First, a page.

There is a glossy ibis nonchalantly wading the waters around Florida's Sanibel Island who may not know that it owes its life to the Birdlady of Queens. Found frozen and starving in a Jamaica Bay, N.Y. marsh last December, the scraggly fowl was brought to Arline Thomas, 62, who revived it with a raw egg and then fed it smelts for the month it spent in her shower stall. When the ibis was well enough to travel, one airline flew it south free of charge.

Caring for a sick ibis is all in a day's kindness for Mrs. Thomas, the widow of a New York State Supreme Court clerk. She has fed, watered and doctored thousands of wild birds. Her comfortable Tudor-style house in Jamaica, Queens is never empty. A falcon with a broken wing resides in the entry, a ring-billed gull has moved into the cellar, and the front porch is aflutter with birds ranging from a partridge to two tiny yellow-bellied sapsuckers.

Her first patient, a white-breasted nuthatch with a wounded wing, made an unscheduled appearance at her door 25 years ago. "I barely knew a jay from a thrush," she recalls. "My husband and I just liked looking at birds in our garden." She nursed the nuthatch back to health, and now she is the author of two books about birds and appears every weekend with a current member of her aviary on the CBS-TV children's show Patchwork Family.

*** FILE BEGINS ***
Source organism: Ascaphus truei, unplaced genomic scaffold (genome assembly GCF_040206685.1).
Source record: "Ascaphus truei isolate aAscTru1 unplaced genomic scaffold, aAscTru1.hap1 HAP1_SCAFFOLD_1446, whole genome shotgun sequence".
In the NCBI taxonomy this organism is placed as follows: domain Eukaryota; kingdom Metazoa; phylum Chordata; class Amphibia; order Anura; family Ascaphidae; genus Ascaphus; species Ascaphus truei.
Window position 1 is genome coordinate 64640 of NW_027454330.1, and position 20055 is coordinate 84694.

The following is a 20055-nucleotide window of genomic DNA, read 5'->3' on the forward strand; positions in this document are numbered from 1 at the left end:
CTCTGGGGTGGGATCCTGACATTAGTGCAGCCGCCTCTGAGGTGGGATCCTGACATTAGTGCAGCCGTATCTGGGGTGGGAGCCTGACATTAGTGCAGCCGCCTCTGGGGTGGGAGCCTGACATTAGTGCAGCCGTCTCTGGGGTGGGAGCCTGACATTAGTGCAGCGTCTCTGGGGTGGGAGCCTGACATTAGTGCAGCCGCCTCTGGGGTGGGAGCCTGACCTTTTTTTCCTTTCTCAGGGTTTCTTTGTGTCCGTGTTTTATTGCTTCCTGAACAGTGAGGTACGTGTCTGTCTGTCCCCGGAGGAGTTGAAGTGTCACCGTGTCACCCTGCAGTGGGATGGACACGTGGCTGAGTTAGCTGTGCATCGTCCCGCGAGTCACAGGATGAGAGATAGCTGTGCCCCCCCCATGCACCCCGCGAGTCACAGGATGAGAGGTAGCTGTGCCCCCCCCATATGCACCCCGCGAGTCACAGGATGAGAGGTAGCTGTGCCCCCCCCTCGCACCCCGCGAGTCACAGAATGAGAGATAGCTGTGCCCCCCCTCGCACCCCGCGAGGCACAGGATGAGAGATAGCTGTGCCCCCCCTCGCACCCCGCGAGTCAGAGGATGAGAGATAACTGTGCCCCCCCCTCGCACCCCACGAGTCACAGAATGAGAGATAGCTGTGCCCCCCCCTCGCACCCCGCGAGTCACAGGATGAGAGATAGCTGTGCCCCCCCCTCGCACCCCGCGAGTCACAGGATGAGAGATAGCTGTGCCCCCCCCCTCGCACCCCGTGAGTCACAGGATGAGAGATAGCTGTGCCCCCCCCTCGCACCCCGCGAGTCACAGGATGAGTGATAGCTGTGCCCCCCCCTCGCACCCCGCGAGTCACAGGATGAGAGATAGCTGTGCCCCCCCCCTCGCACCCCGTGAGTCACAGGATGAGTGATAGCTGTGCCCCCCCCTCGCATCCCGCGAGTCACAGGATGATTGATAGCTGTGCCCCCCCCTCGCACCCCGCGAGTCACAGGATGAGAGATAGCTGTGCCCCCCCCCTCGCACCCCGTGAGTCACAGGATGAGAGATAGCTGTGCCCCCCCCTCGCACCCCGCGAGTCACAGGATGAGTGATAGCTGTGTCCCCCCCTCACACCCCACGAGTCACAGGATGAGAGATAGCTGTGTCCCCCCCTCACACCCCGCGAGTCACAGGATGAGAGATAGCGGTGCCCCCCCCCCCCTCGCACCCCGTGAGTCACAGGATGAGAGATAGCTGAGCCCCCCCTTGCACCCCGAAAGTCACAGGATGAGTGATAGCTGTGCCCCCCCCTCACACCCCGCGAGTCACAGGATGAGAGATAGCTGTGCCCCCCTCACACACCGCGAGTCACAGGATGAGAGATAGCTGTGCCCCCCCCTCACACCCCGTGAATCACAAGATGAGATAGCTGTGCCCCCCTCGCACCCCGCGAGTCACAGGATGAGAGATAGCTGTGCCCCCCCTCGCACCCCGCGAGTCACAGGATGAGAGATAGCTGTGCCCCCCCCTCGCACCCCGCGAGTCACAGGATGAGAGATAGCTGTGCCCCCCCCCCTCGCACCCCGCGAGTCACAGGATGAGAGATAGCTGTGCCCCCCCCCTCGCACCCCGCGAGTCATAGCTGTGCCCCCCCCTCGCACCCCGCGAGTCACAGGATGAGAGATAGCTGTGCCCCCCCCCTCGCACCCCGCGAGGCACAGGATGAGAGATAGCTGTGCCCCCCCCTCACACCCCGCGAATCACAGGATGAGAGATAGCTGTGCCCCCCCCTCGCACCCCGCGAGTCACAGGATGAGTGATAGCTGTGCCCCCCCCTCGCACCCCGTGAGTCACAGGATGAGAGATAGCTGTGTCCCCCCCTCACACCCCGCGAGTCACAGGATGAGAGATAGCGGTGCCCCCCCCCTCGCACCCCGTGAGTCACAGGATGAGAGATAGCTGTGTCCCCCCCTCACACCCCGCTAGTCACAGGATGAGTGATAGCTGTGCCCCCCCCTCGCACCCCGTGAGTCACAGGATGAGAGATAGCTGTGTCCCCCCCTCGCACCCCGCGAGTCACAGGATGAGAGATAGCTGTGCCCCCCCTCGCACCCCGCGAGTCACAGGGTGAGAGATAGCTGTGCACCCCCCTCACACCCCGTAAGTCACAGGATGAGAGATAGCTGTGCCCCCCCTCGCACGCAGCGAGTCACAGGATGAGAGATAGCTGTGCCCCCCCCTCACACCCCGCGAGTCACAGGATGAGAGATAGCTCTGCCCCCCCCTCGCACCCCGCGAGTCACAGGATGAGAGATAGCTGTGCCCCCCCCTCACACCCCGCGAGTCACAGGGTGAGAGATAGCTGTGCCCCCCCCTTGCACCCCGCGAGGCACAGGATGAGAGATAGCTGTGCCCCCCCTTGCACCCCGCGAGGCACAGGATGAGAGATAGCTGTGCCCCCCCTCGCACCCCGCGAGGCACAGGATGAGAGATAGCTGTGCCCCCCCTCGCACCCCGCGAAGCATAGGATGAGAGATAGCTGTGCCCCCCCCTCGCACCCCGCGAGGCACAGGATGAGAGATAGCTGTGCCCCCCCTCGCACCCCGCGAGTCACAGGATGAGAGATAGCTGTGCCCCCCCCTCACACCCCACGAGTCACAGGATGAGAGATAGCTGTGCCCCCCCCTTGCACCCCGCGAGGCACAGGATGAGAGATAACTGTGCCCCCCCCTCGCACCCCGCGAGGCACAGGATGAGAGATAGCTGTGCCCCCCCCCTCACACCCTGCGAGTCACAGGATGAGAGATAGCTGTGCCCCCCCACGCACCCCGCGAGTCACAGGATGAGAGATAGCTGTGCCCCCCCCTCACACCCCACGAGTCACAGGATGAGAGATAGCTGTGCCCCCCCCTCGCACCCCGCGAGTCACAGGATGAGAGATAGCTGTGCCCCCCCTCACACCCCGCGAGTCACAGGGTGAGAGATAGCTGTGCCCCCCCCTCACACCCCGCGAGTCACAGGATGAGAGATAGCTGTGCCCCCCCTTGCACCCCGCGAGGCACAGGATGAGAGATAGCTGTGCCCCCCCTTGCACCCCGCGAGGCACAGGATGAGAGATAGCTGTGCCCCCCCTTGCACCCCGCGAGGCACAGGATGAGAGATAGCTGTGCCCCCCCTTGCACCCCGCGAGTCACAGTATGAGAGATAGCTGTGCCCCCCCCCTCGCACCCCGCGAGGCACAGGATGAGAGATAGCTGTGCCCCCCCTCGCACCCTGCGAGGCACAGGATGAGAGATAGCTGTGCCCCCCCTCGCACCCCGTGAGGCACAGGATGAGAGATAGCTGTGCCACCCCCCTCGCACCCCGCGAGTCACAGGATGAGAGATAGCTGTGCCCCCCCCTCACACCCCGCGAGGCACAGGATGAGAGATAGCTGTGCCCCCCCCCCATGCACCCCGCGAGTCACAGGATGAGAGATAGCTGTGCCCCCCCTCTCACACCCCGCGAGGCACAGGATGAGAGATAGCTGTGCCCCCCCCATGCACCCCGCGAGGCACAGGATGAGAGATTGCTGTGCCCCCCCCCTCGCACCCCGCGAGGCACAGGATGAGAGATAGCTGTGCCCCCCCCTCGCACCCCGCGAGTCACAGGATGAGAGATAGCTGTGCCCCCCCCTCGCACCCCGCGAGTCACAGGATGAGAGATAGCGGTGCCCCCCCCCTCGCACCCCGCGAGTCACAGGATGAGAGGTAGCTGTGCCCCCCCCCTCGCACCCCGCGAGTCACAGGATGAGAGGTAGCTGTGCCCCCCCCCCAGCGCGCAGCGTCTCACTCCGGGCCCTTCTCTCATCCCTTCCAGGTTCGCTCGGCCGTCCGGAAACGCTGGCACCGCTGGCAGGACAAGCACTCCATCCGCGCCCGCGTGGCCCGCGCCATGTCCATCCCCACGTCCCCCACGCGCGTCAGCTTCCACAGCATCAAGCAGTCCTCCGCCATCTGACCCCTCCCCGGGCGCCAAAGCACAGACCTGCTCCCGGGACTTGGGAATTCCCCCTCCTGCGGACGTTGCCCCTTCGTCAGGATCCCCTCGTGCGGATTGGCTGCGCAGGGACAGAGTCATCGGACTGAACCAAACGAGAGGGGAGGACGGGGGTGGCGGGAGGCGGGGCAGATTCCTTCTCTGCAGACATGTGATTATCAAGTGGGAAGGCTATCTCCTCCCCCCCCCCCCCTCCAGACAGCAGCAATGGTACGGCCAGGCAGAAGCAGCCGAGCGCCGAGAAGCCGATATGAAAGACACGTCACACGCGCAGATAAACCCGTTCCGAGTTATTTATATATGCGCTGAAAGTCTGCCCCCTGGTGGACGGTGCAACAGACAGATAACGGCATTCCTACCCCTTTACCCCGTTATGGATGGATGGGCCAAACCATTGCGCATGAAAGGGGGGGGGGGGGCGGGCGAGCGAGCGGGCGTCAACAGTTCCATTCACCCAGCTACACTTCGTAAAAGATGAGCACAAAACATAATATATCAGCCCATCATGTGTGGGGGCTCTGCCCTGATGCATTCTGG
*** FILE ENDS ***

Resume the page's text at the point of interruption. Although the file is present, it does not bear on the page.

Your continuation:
From concerned bird-lovers, the New York-born Mrs. Thomas, an Audubon Society volunteer, receives as many as two dozen telephone queries a day. What do you feed a baby mockingbird? She gives her formula: a spoonful of mashed hard-boiled egg with wheat germ every half hour. Or, what do you do for a grackle whose head feathers won't grow? (Answer: Rub its bald spot with wheat germ oil.) A busy summer day can bring the Bird-lady as many as 20 patients. A schoolteacher flew in recently from Washington, D.C. to drop off a helpless young sparrow. A whippoorwill that had collided with the U.N. building was deposited by a Polish delegate. Mrs. Thomas, who keeps raw beef on hand for birds of prey and frozen fish for water birds, estimates she spends $400 a year on bird food.

She remembers some of her patients with special fondness. One was an extroverted blue jay that became attached to a rabbit she was sheltering. The two had to be separated when Mrs. Thomas found the jay was storing cashews in the animal's ears.

Mrs. Thomas is well aware that, even after loving care has revived her birds, they face not only natural hazards but such man-made threats as oil spills and pesticides. "Sometimes," she says, "I feel as if I have my finger in the dike. But I love my work and I do what I can. You could call it my outlet to sanity."